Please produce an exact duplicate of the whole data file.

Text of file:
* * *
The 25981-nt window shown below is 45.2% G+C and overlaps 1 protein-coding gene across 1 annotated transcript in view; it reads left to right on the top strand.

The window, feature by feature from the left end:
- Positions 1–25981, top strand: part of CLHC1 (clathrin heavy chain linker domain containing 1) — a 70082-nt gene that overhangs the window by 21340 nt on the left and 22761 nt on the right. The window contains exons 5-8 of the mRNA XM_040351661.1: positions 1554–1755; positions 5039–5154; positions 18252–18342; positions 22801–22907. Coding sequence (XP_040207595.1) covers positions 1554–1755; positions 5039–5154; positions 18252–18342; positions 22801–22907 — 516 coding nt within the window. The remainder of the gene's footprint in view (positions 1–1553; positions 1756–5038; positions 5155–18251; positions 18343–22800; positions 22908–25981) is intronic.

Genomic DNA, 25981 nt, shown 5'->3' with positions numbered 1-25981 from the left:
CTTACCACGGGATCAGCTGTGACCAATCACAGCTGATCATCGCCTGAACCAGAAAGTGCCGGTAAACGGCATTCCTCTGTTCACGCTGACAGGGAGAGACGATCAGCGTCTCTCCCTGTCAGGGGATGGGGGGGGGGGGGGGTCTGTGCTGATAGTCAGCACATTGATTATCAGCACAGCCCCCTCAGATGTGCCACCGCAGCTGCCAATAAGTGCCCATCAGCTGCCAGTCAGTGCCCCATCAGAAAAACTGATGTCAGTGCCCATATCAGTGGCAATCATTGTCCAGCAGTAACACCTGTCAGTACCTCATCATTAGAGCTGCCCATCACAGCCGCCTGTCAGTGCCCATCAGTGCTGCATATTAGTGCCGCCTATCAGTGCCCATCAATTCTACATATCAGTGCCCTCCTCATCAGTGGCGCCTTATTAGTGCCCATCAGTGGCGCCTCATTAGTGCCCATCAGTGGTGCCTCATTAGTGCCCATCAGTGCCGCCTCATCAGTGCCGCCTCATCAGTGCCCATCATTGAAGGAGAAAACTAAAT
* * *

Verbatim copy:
The 25981-nt window shown below is 45.2% G+C and overlaps 1 protein-coding gene across 1 annotated transcript in view; it reads left to right on the top strand.

The window, feature by feature from the left end:
- Positions 1–25981, top strand: part of CLHC1 (clathrin heavy chain linker domain containing 1) — a 70082-nt gene that overhangs the window by 21340 nt on the left and 22761 nt on the right. The window contains exons 5-8 of the mRNA XM_040351661.1: positions 1554–1755; positions 5039–5154; positions 18252–18342; positions 22801–22907. Coding sequence (XP_040207595.1) covers positions 1554–1755; positions 5039–5154; positions 18252–18342; positions 22801–22907 — 516 coding nt within the window. The remainder of the gene's footprint in view (positions 1–1553; positions 1756–5038; positions 5155–18251; positions 18343–22800; positions 22908–25981) is intronic.

Genomic DNA, 25981 nt, shown 5'->3' with positions numbered 1-25981 from the left:
CTTACCACGGGATCAGCTGTGACCAATCACAGCTGATCATCGCCTGAACCAGAAAGTGCCGGTAAACGGCATTCCTCTGTTCACGCTGACAGGGAGAGACGATCAGCGTCTCTCCCTGTCAGGGGATGGGGGGGGGGGGGGGTCTGTGCTGATAGTCAGCACATTGATTATCAGCACAGCCCCCTCAGATGTGCCACCGCAGCTGCCAATAAGTGCCCATCAGCTGCCAGTCAGTGCCCCATCAGAAAAACTGATGTCAGTGCCCATATCAGTGGCAATCATTGTCCAGCAGTAACACCTGTCAGTACCTCATCATTAGAGCTGCCCATCACAGCCGCCTGTCAGTGCCCATCAGTGCTGCATATTAGTGCCGCCTATCAGTGCCCATCAATTCTACATATCAGTGCCCTCCTCATCAGTGGCGCCTTATTAGTGCCCATCAGTGGCGCCTCATTAGTGCCCATCAGTGGTGCCTCATTAGTGCCCATCAGTGCCGCCTCATCAGTGCCGCCTCATCAGTGCCCATCATTGAAGGAGAAAACTAAAT